June is the first month of Hercules Term in the River Houses, and as our monthly star calendar will tell you, June’s Great Star is Spica, the brightest star in the constellation Virgo the Virgin. Its formal designation is α Virginis — “alpha of Virgo.” Spica (in Latin) is the ear of grain — the spike — in the hand of the harvest maiden Proserpine (Persephone in Greek).
If you want to introduce your students to Spica and Virgo you can start with some basic astronomy and astronomical mythology from your backyard star guide:
Virgo is another of the zodiacal constellations that straddles the ecliptic band and the only one representing a woman. It was first cataloged by the Greek astronomer Ptolemy in the second century. The magnitude-1 star Spica can be located by star hopping. From the end of the handle of the Big Dipper, move south in the “arc to Arcturus” [our July star] in the constellation Boötes, then “speed on to Spica” directly beneath it.
Located some 263 light-years from Earth, brilliant blue-white Spica is the fifth brightest star in the entire heavens, a blue giant about 14 times the mass of our own sun and 2,000 times more luminous. While it may look like a single star, it is in fact a double. Both are hot blue giants that orbit each other only 11 million miles (18 million km) apart. (Backyard Guide to the Night Sky, page 202)
That’s plenty for beginning students — your little lesson is done. If you want to get more advanced, the Wikipedia page on Spica is packed with additional information on everything from astrometry to cultural history.
Blue-white Spica and its companion star are so close to each other — closer than the sun and Mercury — that they are deformed by gravity and are more egg-shaped than spherical. The primary star is about seven times the diameter of the sun; the companion is about four times the diameter of the sun. Spectroscopic analysis shows that they orbit each other with a period of about four days. The Spica system is also quite young: about 12.5 million years old.
As noted above, Spica is very close to the ecliptic, the path followed by the moon, sun, and planets as they cross the earth’s sky, and so on rare occasions it is briefly covered by them — an event called an occultation. The last occultation of Spica by Venus occurred in the year 1783, and the next will occur in 2197.
Careful measurements of Spica’s position are believed to have led the ancient astronomer Hipparchus to discover the precession of the equinoxes.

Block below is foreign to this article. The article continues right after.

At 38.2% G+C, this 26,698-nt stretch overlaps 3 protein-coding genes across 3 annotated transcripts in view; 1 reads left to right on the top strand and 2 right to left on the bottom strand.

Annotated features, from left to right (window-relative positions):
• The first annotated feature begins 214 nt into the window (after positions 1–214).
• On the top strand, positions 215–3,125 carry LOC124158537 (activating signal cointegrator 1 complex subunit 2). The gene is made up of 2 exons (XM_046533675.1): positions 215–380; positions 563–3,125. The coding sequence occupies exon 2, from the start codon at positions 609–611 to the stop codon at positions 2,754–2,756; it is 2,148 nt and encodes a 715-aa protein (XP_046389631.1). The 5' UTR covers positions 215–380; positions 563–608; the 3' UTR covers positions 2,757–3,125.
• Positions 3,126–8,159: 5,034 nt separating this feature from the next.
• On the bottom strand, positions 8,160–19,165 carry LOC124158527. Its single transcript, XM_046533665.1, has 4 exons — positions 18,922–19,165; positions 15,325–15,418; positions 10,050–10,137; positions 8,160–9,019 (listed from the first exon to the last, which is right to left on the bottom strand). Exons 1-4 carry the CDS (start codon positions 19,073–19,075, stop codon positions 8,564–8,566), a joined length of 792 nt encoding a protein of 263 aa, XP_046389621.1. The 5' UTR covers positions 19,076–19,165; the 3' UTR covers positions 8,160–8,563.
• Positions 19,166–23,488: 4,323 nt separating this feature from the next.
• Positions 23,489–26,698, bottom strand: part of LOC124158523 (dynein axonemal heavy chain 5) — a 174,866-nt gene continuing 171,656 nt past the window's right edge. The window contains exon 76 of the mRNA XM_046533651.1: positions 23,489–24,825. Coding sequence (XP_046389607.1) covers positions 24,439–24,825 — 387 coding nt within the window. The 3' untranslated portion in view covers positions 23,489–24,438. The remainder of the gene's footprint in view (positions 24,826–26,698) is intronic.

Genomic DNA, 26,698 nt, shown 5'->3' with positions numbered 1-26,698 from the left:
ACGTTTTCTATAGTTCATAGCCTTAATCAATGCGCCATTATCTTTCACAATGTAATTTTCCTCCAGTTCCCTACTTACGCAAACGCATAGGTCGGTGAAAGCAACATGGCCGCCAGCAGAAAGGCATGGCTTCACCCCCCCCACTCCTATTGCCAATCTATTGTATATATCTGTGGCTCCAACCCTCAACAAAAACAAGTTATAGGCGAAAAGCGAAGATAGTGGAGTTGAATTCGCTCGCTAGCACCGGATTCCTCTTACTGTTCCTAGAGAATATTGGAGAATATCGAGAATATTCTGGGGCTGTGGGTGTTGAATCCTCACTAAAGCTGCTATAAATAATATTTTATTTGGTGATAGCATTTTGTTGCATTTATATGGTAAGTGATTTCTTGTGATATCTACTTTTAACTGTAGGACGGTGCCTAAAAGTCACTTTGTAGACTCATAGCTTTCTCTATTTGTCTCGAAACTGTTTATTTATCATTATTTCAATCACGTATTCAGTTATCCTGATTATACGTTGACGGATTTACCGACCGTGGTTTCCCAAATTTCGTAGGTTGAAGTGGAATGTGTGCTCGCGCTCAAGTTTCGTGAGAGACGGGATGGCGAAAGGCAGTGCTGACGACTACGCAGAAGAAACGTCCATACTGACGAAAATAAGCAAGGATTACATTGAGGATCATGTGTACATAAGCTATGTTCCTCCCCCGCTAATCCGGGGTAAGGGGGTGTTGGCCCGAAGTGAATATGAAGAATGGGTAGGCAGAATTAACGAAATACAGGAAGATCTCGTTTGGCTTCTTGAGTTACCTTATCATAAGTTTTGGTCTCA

Sometime this month, take your homeschool students out at dusk and introduce them to this great system of suns, and teach them its name, and so give them a new friend for life.
What stellar observations will you be making in your homeschool this Hercules Term? 😊
❡ Alpha and beta and gamma, oh my: Most of the principal stars within each constellation have both old vernacular names — Vega, Sirius, Arcturus, and so on — as well as more formal scientific designations. The German astronomer Johann Bayer (1572–1625) devised the formal system of star designations that is still in common use today. In Bayer’s system, the stars in each constellation, from brightest to dimmest, are assigned a lowercase letter of the Greek alphabet: α (alpha, brightest), β (beta, second brightest), γ (gamma, third brightest), δ (delta, fourth brightest), and so on. This letter designation is combined with the name of the constellation in its Latin possessive (genitive) form: Lyra becomes Lyrae (“of Lyra”), Canis Major becomes Canis Majoris (“of Canis Major”), and so on. The brightest star in the constellation Lyra (the star Vega) thus becomes α Lyrae (“alpha of Lyra”), the brightest star in Canis Major (the star Sirius) becomes α Canis Majoris (“alpha of Canis Major”), and so on, through all 24 Greek letters and all 88 constellations. How bright would you expect, say, the σ (sigma) star of Orion to be? Not very bright — it’s far down the alphabet — but σ Orionis happens to mark the top of Orion’s sword, so even though it’s not very bright it’s still notable and easy to locate on a dark night. ✨